It’s the onions, stupid. And the Carrots. And the rice.

During the WTO meeting in HongKong last year, a lot of people were startled to see, among the anarchists and usual left wing semiprofessionla demonstrators, a bunch of well organized, well dressed Korean farmers having a demonstration.

We live in the rural Philippines, and the question here is about onions.If they are grown here , they sell for 20-40 pesos per KG . But if they are imported from China,and from Europe. This is good, because our poor people can buy them for 10-20 pesos per KG.But Local farmers are going broke, and what makes things worse is the charge that many of the importers don’t pay their taxes, or that the onions are smuggled into the Philippines.

In the hills north of here, the complaint is about carrots . Not only do Chinese carrots underprice local ones, but the “inspectors” are accused of overlooking pests on the crops that could destroy part of the local crops. LINK2 . So although local carrots are cheaper than importedones, the Chinese carrots’ pests could adversely affect local crops, destroying the livelihood of 700 000 families . The answer of course is quarantine of the infected crops and inspection, but no one believes that, despite many honest hard working officials, that a lot of carrots won’t sneak past the government inspectors.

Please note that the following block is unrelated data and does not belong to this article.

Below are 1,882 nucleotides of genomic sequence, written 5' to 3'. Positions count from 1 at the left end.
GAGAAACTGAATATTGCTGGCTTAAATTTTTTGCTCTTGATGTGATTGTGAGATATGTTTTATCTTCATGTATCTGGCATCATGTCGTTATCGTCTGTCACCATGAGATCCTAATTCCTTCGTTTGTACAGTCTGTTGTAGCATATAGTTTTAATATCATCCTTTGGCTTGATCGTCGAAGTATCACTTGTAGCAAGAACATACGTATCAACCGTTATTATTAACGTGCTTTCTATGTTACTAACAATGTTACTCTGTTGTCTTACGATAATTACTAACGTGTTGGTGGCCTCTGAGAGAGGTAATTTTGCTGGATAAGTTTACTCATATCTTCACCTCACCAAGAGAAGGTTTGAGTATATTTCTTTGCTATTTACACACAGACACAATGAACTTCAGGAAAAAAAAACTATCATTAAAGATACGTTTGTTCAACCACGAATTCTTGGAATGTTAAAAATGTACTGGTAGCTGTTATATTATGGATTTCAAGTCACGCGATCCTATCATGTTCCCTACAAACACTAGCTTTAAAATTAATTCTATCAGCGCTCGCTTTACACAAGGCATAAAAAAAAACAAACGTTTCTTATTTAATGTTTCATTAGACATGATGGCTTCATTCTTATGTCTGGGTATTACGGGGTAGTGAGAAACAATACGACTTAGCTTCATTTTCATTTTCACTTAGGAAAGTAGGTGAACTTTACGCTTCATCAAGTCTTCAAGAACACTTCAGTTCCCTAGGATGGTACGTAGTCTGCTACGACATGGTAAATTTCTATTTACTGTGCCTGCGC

The answer to this is, of course, exporting Philippine products. This runs into several problems, such as shipping charges, need to refrigerate fruits, and, of course, the artificially low value of Chinese currancy that makes Chinese exports so low.

There are other problems with free trade, (we never make money off our local chicken raising farm due to cheap imports).

The low prices of products imported has adversely affected local industries, yet cheap Chinese and other goods do enable poor people to buy things at a lower price. So who benefits?

Perhaps the end result will be large agribusinesses instead of small locally owned farms. This will destroy the culture and lead to furthur urbanization.

One reason for the local NPA (communists) is the idea that rich people benefit from all these things. However, since Manila is nearby, and since many locals have skills they can work in the Middle East, there are other alternatives to revolution. But something is wrong when ten percent of a country’s people work or live overseas, and it is their salaries that keep a country prosperous.

So globalization continues. Is it good or bad? Both.

The Philippines, whose labour costs are higher but whose people are better educated, are not only exporting workers but manufacturing specialized, better quality but  higher priced items to compete with the cheap Chinese trade. This means anything from our gormet organically grown rice to the local sandals and satin-lace jeweled Christmas balls for your tree.
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Nancy Reyes is a retired physician living in the rural Philippines with her husband. Her website is Finest Kind Clinic and Fishmarket

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